The question was so simple, it was darn near impossible to answer.
With cameras in his face and tape recorders hovering around his mouth, defensive end Jermial Ashley was asked by a reporter what Kansas University football fans needed to know about Fort Worth, Texas, site of Friday's Fort Worth Bowl.
"Man," he said, drawing a blank. "I don't know what to say."
Ashley's the only Jayhawk who would know, and he's coming up empty. Guess those Jayhawk fans making the trek for the Dec. 23 game with Houston are on their own.
Of the 23 Texans to grace the KU football roster, Ashley is the lone ranger from Fort Worth.
Though many of the Texans are sure to have family members in attendance - not to mention loved ones for players from nearby Oklahoma and Kansas making the drive - Ashley's cheering section may be tough to beat.
"I talked to a lot of people from back home, and a lot said they were going to come," Ashley said. "I'm pretty sure there'll be a lot of people there."
Some, perhaps, haven't seen him play since he was a three-sport standout at Fossil Ridge High in nearby Keller. Now bulked up to 260 pounds on his 6-foot-5 frame, they'll see a dramatically different Ashley - maybe one on his way to the NFL.
First thing's first, though, and that's putting the proper punctuation on a four-year college career that started with humble roots at Tyler Community College, continued with a sharp debut at the Division I level last season, and will culminate with one final college game in his hometown.
"He's probably got the most tickets on the team," senior Charlton Keith said. "He got a lot of people tickets this week."
You've probably asked it at some point during the course of this season - where did all that talk of Jermial Ashley go?
Ashley WAS the talk of the defensive line last year, emerging as a pest that made opposing quarterbacks unsnap their chin strap in disgust.
And remember: The other side of the line featured David McMillan, now with the NFL's Cleveland Browns.
Ashley deserved the credit. He finished the season with nine tackles for a loss, four sacks, seven pass breakups and a blocked field-goal attempt. He was a defensive end KU hadn't seen in a while - big and strong with long arms ready to disrupt.
Well, KU had another who broke through this season in Charlton Keith. He's just as tall, maybe even more disruptive and put up statistics that made first-team All-Big 12 Conference honors a cinch.
Ashley, meanwhile, struggled to grade out well throughout the first half of the season. That's until teams started avoiding Keith at all costs.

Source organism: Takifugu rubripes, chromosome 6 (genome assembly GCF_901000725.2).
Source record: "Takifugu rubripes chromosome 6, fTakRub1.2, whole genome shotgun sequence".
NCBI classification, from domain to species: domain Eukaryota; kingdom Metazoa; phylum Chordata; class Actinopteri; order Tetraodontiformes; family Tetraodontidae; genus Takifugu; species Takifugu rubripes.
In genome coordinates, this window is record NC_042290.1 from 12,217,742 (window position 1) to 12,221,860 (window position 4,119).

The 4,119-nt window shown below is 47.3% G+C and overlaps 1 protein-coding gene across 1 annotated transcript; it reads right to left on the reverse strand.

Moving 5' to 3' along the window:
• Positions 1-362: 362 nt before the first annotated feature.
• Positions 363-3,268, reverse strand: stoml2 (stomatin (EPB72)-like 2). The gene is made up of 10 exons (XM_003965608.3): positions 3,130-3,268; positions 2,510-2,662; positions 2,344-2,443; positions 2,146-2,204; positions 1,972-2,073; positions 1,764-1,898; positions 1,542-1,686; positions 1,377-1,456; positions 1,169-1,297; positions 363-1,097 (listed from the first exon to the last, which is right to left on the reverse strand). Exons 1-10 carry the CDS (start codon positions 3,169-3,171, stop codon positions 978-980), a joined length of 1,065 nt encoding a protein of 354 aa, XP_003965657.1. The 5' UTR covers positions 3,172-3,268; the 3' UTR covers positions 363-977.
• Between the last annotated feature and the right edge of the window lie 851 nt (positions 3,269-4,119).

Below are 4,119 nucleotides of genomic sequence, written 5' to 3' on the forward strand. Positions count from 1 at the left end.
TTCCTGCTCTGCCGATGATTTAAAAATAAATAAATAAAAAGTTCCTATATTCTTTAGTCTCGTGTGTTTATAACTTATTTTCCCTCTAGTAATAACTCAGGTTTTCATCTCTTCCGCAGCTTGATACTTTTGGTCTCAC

"I think that's part of the equation," KU coach Mark Mangino said. "Some people were having problems dealing with Charlton. I thought (Ashley) stepped up and met the challenge."
His numbers aren't so glamorous - just 14 tackles, four for a loss, one sack and one pass broken up - but Mangino's had no complaints during KU's stretch run, which included three victories in the Jayhawks' final four games that made the upcoming bowl trip possible.
"Jermial has really graded extremely well from about midseason on," Mangino said. "Not that he played poorly. But he played to his potential the last five games of the season, and really finished strong.
"I know he wants to play well in his hometown."
Perhaps the most well-known tourist attraction in Fort Worth is Billy Bob's Texas, dubbed the "World's Largest Honky Tonk."
That's not exactly Ashley's style, and he scoffed when asked if he'd make an appearance this week at the giant cowboy hangout.
"For some people it's on the list," Ashley said after laughing for a good five seconds.
Extracurricular activities - especially a place geared toward cowboys - aren't why Ashley is home this week. Instead, he feels an obligation to finish his legacy at KU. That would get a positive boost if Kansas can beat Houston and finish the season with a winning record for the first time in a decade.
"It's really important," Ashley said, "to set the standard for players to come."
Ashley admits, though, that part of tonight's game has selfish meaning for him. But can anyone really blame him? After playing close to 50 college games, he finally gets to buckle up and attack the quarterback where it all started - at home.
"I'm just excited that a lot of my friends and family will be able to see my last college game," Ashley said. "It's pretty big for me."